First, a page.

Places Three Holes

Shops in Three Holes

Warby’s shop

Murrell Warby the 3rd, son of John and Katherine, grandson of the original Murrell, became a shopkeeper, running a grocery and draperystore in Three Holes. It is likely he was apprenticed at the shop and later took it over. In April 1859 he married Elizabeth Sims, who was the daughter of Henry Sismore Sims, a grocer. It is possible that Henry Sims ran the grocery store in Three Holes, and Murrell took it over on his marriage. In the census of 1861 he, his wife and one year old son John Henry were the sole occupants of the property.

Also there had been a public footpath which went behind the pub, either to the Pingle or Nordelph.

The Cawthorn family

Ann McClean now living in Wales, notes that her great, great Grandfather’s elder brother, William Walton Cawthorn, sold drapery, groceries and was Postmaster at Three Holes in 1900 (see Kelly’s Directory). William married Eliza Jane Means and one of their daughters, Rebecca, married Thomas Forth.

The Cawthorns bought the building for the Methodist church. The family moved to Christchurch (where Ann grew up) via Emneth and Upwell. They have been in the same area for over 300 years. For more information about the Cawthorns and the Forths, see Ann McClean’s website.

The Warby family

Albert Warby, a member of the original Warby
family, took over the shop and his son Cyril H. Warby was born
there in 1911. Albert Warby began business at Upwell in a small
lean-to thatched shop. He apparently went from door to door with goods in a
basket over his arm. His business progressed so that at one time he had shops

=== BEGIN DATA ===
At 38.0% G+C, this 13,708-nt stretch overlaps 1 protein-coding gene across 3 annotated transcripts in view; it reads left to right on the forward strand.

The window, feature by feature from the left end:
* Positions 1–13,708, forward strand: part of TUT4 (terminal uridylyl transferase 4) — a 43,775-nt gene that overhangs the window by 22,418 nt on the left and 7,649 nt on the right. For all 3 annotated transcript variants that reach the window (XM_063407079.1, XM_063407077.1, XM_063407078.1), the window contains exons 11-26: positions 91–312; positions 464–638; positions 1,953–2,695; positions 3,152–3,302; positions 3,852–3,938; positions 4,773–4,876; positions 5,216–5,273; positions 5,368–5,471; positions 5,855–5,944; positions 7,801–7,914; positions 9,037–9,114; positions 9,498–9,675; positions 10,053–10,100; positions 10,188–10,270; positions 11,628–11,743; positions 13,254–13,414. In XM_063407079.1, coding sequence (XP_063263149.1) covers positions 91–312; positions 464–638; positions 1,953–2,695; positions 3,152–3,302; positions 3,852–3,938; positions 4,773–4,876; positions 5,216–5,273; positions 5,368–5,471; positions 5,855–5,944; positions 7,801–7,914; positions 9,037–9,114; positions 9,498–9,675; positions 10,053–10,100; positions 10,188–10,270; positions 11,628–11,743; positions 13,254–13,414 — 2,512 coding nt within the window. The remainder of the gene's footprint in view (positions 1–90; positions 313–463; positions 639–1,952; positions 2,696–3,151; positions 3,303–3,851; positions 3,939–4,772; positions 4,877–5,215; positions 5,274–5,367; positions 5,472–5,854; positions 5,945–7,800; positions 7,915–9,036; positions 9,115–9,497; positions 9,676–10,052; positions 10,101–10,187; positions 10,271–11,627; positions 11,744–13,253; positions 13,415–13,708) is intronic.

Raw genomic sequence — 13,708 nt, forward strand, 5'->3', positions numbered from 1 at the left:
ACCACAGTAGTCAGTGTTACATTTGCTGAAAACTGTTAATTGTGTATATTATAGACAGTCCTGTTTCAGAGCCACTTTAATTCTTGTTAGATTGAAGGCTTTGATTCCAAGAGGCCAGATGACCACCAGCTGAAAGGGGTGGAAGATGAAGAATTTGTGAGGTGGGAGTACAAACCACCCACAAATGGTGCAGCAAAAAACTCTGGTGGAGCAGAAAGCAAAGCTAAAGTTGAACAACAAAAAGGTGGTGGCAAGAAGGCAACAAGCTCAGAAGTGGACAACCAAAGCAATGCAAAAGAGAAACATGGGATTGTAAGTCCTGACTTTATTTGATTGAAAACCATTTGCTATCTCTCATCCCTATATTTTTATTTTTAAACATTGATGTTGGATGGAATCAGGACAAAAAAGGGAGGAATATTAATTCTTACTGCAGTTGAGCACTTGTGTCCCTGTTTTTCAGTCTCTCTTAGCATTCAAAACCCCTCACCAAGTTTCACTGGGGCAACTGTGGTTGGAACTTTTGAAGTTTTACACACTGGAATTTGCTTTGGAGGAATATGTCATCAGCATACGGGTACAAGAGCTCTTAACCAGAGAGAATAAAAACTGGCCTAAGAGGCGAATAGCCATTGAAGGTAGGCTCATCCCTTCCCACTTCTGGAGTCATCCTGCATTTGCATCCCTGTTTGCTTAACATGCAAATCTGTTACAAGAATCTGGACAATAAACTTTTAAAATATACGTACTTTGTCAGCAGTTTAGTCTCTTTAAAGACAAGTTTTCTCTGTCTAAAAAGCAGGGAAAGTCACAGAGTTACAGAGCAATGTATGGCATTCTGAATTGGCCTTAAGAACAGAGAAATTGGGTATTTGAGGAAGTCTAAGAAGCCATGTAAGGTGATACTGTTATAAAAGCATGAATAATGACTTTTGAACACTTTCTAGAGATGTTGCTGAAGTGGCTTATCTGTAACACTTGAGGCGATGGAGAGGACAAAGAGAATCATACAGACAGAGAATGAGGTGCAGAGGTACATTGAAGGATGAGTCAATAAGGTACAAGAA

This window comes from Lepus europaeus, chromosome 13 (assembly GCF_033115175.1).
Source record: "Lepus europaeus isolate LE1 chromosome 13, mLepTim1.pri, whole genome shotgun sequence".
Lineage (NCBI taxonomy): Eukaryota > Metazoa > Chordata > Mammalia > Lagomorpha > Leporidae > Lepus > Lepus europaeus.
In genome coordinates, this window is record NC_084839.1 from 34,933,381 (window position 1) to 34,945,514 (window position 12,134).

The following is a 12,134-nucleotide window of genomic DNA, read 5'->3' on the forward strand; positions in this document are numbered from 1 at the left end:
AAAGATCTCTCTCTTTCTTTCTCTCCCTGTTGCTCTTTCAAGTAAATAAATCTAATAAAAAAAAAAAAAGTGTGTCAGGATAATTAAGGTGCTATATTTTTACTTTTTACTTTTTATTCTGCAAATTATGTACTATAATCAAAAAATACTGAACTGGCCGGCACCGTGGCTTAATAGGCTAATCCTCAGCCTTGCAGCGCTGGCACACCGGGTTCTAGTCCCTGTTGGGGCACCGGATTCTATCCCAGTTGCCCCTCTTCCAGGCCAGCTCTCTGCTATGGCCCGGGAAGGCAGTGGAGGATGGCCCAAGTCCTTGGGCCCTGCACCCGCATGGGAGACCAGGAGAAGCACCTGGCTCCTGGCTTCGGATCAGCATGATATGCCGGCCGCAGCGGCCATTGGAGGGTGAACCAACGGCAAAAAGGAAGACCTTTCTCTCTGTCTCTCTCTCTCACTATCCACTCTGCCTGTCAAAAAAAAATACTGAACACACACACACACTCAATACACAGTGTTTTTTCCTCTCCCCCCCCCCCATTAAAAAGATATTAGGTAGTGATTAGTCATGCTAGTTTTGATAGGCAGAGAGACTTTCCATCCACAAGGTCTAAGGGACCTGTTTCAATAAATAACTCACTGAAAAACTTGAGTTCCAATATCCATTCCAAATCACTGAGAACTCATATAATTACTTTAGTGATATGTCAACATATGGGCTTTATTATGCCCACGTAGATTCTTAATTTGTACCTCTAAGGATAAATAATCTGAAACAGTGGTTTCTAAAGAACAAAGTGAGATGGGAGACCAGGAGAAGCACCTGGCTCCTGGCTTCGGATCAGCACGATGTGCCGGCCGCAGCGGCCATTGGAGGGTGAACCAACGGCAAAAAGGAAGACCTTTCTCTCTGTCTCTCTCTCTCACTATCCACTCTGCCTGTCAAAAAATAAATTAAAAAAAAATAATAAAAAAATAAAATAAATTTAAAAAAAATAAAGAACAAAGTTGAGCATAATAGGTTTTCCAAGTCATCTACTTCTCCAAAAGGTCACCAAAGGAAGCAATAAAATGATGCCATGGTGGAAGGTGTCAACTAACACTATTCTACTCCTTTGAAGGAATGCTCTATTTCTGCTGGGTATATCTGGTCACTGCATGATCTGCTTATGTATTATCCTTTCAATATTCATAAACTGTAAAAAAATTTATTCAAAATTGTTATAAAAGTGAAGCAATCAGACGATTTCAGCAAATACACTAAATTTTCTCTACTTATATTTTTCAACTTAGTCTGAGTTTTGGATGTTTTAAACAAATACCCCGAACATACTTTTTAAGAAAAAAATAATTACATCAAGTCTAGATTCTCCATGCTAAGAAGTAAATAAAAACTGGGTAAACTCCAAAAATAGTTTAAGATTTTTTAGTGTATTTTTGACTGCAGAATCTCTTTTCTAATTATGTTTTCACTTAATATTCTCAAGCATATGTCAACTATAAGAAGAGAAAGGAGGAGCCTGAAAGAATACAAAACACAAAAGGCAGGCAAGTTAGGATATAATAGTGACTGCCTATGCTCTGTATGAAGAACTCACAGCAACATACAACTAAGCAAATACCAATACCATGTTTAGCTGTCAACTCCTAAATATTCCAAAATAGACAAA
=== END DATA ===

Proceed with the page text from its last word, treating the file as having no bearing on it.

at Upwell, Lakesend, Welney and Three Holes. By 1937, Three Holes Bridge had
a Post and Telephone Office, and Albert Warby was the draper,
the grocer and the postmaster.

Cyril Warby took over the business when he came out of the
Forces after the war. He married Lorna in 1947 and they ran the business together
until 1967 when they retired.

Len Warby, aged 90 in 2006, told Rita Cuss
that his uncle told him that the village well was behind the Bridge Inn before
the Middle Level was cut. He remembers when Artie Ward kept
the pub, one of the buildings at the back caved in and it was thought that was
where the well had been.

Three Holes Bakery

Early bakers in the vlage included Thomas Mayhew in 1839, John
Hurry in 1845 and Thomas Storry who had the
copyhold house, bake office and garden in Bakers Drove, according to the Kelly’s
directories. He was there until 1876. Mrs Jane Oliver was a baker
in Three Holes baker. Rita Cuss’ great grandfather, Thomas Bowles
was the Three Holes baker and butcher from 1892 to 1905. His daughter Hannah Ann
Bowles was born about 1880 and lived in the bakery. Rita Cuss
remembers family stories:

“They called Thomas “Sailor Bowles” and legend has it that he “wore a cut in the road” between the Bakery and the Red Hart, as he liked his drink. His daughter Hannah went to school at The Parish Rooms at Upwell (which are now gone) and Thomas had to pay 2p per week for her education. Along with other children, she walked to school. Hannah often had to help her father with pig killing, and went with him in a horse drawn cart delivering bread as far away as Euximoor and Christchurch.

Hannah met Harry Crampton when he came from Sheffield for the fishing. She went back to Sheffield with him and went into service there before they got married.

They had four children Nellie, Harry Dickerson, Ernest (who died in childhood) and Alfred. The family returned to live in Upwell when Harry Dickerson was 18 months old. He married Beatrice Watson from Nordelph, and their first home was the cottage next to the bridge where Rita was born. This cottage was later the home of Mr. & Mrs. Sid Hempson and family.

They moved to New Road, Upwell, where daughters Heather and Ann were born.”

Phillip Large took over in 1912 and was still there in 1937, working with his son, Eric. Eric and his wife Nellie took over from the late 1940s onwards.

In 1965, it was the only baker within a two-mile radius baking fresh bread. They baked 2,500 to 3,500 loaves each week and roundsmen delivered them. The cost? 1s 3d a loaf – about 8p.

Eric and Nellie then changed to the post office.

Alec and Edna took over, then the Job’s, and then it became a private house belonging to the Ridgeways. The post office moved to the village shop.

Leave a Comment